Tuberculosis is an infectious disease caused by the Mycobacterium tuberculosis germ, which has existed since ancient times. Fragments of the spinal column from Egyptian mummies show evidence of TB more than 4,000 years ago.
In Hong Kong, TB became a notifiable disease in 1939. The city's rate of infection - about 70 per 100,000 people last year - is said to be many times higher than that of other Western developed countries. About one in 13 people in Hong Kong will develop TB at some stage in their life, according to the Health Department's Tuberculosis and Chest Service.
The airborne disease is transmitted through small droplets expelled when a TB patient coughs or sneezes. Prolonged exposure is usually required for the disease to be transmitted.
It typically affects the lungs, but can also attack other organs such as lymph nodes, bones, joints, spinal column, brain and kidneys. Symptoms include persistent cough, blood-stained sputum, weight loss, afternoon fever and night sweating. Sometimes, patients may have no symptoms. The usual tests used to diagnose TB include examination of chest X-ray and sputum.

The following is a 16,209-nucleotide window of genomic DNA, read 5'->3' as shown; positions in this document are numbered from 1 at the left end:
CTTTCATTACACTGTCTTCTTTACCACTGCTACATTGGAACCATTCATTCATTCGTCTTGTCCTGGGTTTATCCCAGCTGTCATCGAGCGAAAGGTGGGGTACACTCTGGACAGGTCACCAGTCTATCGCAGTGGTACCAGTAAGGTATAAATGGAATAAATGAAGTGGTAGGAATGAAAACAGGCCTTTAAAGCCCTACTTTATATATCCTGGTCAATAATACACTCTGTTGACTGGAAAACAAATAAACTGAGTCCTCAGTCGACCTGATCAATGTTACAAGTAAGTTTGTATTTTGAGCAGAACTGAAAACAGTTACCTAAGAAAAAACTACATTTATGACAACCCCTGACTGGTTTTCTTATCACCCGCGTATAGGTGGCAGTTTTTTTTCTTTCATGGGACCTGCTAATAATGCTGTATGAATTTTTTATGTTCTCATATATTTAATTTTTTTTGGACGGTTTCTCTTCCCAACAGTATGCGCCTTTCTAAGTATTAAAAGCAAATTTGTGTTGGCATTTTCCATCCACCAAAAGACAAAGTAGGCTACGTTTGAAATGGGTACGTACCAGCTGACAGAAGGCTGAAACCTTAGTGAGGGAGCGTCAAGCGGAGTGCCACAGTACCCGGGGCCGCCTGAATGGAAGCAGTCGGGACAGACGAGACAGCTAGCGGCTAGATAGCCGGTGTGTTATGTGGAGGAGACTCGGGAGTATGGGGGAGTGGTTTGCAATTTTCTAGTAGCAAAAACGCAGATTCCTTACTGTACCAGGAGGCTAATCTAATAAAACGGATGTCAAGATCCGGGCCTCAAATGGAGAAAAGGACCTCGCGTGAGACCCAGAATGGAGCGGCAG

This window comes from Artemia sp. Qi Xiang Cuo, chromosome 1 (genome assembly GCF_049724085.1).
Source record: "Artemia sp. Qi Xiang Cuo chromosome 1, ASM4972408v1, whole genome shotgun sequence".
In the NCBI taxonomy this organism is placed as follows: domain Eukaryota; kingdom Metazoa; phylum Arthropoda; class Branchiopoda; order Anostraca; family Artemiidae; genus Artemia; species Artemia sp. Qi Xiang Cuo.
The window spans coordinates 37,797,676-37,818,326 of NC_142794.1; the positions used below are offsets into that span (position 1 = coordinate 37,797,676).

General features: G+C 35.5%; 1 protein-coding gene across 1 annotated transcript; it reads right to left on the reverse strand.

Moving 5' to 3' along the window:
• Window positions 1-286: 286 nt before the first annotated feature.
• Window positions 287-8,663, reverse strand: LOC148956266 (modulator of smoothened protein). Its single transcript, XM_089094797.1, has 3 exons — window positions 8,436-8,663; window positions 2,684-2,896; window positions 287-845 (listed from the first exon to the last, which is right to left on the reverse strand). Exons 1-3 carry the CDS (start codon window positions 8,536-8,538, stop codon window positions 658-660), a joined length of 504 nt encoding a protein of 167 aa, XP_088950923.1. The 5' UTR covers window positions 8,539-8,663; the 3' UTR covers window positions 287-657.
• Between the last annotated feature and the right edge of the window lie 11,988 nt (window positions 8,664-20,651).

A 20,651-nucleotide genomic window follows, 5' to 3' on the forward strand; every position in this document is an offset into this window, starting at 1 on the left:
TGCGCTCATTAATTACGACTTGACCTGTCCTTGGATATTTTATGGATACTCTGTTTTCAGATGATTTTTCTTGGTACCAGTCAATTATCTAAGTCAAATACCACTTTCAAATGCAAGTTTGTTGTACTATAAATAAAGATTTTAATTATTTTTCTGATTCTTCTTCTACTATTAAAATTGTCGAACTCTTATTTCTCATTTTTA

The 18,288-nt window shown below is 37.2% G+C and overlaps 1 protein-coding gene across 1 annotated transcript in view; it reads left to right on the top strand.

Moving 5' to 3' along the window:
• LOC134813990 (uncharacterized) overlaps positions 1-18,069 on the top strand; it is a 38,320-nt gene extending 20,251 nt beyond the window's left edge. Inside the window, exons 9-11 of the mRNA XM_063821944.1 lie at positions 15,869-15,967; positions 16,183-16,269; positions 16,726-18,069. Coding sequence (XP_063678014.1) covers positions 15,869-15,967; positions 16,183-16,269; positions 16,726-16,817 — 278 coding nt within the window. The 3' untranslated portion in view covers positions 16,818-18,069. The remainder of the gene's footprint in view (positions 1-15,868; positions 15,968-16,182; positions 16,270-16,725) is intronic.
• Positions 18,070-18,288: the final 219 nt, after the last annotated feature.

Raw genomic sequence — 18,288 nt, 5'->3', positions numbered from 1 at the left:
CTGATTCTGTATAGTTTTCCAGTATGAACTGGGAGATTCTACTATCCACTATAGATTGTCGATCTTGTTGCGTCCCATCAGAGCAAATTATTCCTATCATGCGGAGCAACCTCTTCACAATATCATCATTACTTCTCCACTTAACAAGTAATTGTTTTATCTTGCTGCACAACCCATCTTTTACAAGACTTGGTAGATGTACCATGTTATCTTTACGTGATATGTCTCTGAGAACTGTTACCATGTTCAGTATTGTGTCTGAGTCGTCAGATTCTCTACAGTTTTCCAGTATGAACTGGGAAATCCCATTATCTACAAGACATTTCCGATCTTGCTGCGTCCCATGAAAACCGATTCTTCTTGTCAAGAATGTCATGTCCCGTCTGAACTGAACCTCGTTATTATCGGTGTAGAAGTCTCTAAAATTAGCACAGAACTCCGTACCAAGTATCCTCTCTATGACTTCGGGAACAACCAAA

The Bacilli Calmette-Guerin (BCG) vaccine is the most widely used and given to all Hong Kong babies. The degree of protection is not 100 per cent, and it's effective in children but not adults.
Most TB patients can be cured with drug treatment, provided by the Health Department free of charge. The usual course of treatment, introduced in 1979, lasts six months and involves four drugs.
To mark World TB Day this Saturday, test your knowledge of the disease.
1. By what name was TB known in earlier times?
2. In which country was the first TB vaccine developed?
3. How is TB transmitted from person to person?
a. Airborne droplets
b. Direct touch
c. Sexual contact
4. Which part of the human body is not affected by TB?
a. Hair and nails
Answers: 1. b; 2. c; 3. a; 4. c